Sponsored by:

Comment, blog & share photos

Log in | Become a member
The Honolulu Advertiser
Posted on: Tuesday, March 9, 2010

Health care proposals that will work

By Cliff Slater

It is now clear that the health care reform legislation before Congress will not meet President Obama's primary goal of reducing future medical costs.

Unfortunately, since members of this administration have little or no private-sector experience, they fail to comprehend that the only way we can discover the lowest price for a product or service is through competition among suppliers. Unless this becomes the cornerstone of medical insurance, costs will continue to rise.

Here are four proposals that have been proven to work:

First, we must allow medical plans to be sold nationally so that consumers have a much wider choice of medical plans. This requires breaking down state and federal regulatory barriers that stifle competition. Imagine how much auto insurance would cost if Hawai'i had as few competitors as we have for health insurance.

Second, we must implement aspects of the medical insurance scheme developed by Safeway, the nation's fourth largest supermarket chain, which has in the last five years reduced costs by 40 percent in its nonunion stores from what the costs would have been without the changes they made.

Safeway's plan capitalizes on two key insights. The first is that 70 percent of all health-care costs are the direct result of behavior. The second is that 74 percent of all costs are confined to four chronic conditions: cardiovascular disease, cancer, diabetes and obesity.

Safeway's medical insurance plans differ only by using discounts for those who take care of their health, specifically those who do not smoke, are of normal weight for their body size, and who regularly exercise. They couple the discounts with companywide encouragement of health and wellness programs.

Safeway says, "By our calculation, if the nation had adopted our approach in 2005, the nation's direct health-care bill would be $550 billion less than it is today." That alone is enough to take care of all the uninsured, and then some.

Third, we need the widespread adoption of the Health Savings Account program that was first proposed 25 years ago. While it now covers 8 to 12 million people, its growth has been hampered by state and federal restrictions.

Presently, most consumers pay little attention to what they are being charged for health care. The ideal health care market is one where consumers have the incentive to shop for quality and price in medical products and services with the same diligence they do for food, shelter and clothing.

HSAs differ from normal medical insurance in that an employer who is currently paying, say, $8,000 annually for an employee's conventional family coverage may offer them, as an alternative, an HSA combined with a high deductible health plan (HDHP). Here's an example:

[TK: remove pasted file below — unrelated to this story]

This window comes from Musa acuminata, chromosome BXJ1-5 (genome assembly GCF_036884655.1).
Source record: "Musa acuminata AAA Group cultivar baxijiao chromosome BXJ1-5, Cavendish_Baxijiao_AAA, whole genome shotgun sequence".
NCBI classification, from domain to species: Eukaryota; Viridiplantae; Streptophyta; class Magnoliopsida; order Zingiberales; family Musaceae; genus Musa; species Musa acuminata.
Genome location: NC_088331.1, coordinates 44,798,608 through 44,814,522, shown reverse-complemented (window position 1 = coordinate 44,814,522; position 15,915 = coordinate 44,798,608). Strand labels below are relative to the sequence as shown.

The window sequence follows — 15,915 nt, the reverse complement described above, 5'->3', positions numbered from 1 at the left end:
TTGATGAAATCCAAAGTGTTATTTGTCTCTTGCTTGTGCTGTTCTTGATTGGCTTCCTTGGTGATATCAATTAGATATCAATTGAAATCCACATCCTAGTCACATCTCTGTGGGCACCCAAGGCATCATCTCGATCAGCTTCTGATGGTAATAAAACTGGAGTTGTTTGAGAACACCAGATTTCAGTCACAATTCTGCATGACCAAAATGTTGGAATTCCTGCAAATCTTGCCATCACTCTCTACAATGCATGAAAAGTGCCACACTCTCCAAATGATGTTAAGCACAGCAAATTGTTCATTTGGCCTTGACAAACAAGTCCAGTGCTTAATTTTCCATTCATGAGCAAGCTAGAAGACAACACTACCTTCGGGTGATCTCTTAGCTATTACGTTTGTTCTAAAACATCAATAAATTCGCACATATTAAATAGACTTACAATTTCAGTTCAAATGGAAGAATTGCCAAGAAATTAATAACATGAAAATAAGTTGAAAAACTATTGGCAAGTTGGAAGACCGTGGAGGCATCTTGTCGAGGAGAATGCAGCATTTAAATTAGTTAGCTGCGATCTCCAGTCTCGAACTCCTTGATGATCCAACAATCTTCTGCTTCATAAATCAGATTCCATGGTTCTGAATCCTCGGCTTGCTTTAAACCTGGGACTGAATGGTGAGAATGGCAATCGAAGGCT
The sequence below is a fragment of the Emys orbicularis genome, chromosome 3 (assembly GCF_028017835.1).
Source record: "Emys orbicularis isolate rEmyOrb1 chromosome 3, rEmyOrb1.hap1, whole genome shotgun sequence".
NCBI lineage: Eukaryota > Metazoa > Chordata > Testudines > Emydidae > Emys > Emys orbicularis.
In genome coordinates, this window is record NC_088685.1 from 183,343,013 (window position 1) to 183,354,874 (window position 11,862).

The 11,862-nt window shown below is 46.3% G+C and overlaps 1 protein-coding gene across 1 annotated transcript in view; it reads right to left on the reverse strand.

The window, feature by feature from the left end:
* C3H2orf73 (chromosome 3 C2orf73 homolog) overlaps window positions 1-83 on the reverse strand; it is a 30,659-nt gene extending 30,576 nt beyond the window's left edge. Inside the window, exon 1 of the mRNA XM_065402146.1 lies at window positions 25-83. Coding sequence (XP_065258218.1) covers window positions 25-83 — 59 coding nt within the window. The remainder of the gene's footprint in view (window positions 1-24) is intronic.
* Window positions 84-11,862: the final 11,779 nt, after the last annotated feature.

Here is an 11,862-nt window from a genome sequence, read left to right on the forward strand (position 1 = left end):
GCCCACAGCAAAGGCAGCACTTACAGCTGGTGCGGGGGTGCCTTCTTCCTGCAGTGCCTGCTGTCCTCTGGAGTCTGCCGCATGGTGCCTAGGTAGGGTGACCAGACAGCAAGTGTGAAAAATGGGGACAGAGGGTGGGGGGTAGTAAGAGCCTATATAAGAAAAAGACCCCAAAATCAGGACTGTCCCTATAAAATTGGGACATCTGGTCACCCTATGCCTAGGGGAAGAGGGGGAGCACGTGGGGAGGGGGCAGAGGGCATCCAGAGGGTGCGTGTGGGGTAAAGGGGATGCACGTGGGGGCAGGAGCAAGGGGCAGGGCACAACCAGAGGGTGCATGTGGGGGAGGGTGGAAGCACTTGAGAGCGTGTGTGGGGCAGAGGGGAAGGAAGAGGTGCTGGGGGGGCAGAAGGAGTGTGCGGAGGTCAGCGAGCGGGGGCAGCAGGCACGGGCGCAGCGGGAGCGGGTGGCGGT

The employee opens an HSA and the employer pays $4,000 into it annually. The first $4,000 of an employee's family medical expenses is paid for by the employee using a debit card from this account.

The employer also buys an HDHP for $4,000 and covers the employee's family medical costs once they exceed $4,000 annually.

Note that the employer's costs are the same regardless, while the employee's costs may be the same only where annual costs exceed $4,000. The benefit to the employee is that when their family's medical costs are less than $4,000 then the balance remains in their HSA to be treated in future years just like an IRA account.

Employees become quickly aware that spending money from an HSA account is the same as spending cash. It also encourages patients to be more frugal in other ways. For less serious medical procedures, such as checking whether your child has a cold, consumers may choose to use the new in-store clinics in chain stores like Walmart, Walgreens and CVS. No appointments are necessary; charges are as low as $30 for children's physicals and $60 for treatment of common illnesses.

The fourth opportunity in reducing costs is to reform our current medical malpractice legal system. We must consider the cost to physicians of extremely onerous malpractice insurance, which is passed along to consumers. In addition there is the cost to consumers of treatments that physicians recommend primarily in practicing "defensive medicine" to keep their insurance costs down.

These four proposals would significantly lower costs but they are only a start in ensuring competition in every aspect of medical care. We do not need to enlarge the role of government further. Instead, we can use voluntary financial incentives to both reward healthier lifestyles and encourage shopping for lower-cost medical treatments.